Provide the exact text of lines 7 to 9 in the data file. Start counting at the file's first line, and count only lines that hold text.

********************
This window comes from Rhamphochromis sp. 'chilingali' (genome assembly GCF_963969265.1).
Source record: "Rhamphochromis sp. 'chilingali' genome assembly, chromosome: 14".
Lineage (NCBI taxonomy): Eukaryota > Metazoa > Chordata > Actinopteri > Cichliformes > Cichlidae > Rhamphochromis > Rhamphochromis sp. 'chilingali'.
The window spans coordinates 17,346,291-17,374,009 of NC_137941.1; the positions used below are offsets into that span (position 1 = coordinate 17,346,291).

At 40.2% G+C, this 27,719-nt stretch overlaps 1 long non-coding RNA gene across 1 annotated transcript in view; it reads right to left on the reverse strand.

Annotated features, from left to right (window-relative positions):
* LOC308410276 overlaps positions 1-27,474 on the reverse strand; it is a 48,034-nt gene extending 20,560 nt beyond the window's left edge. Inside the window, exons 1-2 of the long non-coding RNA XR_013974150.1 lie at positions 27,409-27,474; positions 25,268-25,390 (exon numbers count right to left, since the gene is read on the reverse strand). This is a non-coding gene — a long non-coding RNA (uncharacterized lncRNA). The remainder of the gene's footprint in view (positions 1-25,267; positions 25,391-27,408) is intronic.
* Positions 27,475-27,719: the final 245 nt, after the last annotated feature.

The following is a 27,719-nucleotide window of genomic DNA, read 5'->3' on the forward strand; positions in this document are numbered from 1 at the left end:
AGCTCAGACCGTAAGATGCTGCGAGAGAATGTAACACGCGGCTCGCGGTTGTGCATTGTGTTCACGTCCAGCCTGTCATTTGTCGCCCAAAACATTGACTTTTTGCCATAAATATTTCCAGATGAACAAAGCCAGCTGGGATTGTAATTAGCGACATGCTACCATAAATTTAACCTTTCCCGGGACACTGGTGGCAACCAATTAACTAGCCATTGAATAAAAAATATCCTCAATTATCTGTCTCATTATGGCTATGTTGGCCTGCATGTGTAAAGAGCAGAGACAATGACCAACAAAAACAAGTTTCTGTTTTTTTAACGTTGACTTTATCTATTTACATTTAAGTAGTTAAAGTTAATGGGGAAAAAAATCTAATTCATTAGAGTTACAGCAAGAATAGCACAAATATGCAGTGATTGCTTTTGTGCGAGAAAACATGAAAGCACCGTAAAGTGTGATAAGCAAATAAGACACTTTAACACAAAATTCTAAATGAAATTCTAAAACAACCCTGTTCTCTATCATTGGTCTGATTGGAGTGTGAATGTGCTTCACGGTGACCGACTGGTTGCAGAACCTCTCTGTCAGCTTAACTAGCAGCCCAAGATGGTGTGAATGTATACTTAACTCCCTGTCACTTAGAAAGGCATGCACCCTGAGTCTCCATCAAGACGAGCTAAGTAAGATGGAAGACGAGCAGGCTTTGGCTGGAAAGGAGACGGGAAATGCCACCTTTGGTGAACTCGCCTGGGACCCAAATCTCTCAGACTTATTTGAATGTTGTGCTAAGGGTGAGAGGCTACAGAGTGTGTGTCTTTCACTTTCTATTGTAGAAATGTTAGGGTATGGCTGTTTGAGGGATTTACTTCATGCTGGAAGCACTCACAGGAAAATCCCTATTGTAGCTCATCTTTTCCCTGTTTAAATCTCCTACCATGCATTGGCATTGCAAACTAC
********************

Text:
* LOC308410276 overlaps positions 1-27,474 on the reverse strand; it is a 48,034-nt gene extending 20,560 nt beyond the window's left edge. Inside the window, exons 1-2 of the long non-coding RNA XR_013974150.1 lie at positions 27,409-27,474; positions 25,268-25,390 (exon numbers count right to left, since the gene is read on the reverse strand). This is a non-coding gene — a long non-coding RNA (uncharacterized lncRNA). The remainder of the gene's footprint in view (positions 1-25,267; positions 25,391-27,408) is intronic.
* Positions 27,475-27,719: the final 245 nt, after the last annotated feature.

The following is a 27,719-nucleotide window of genomic DNA, read 5'->3' on the forward strand; positions in this document are numbered from 1 at the left end: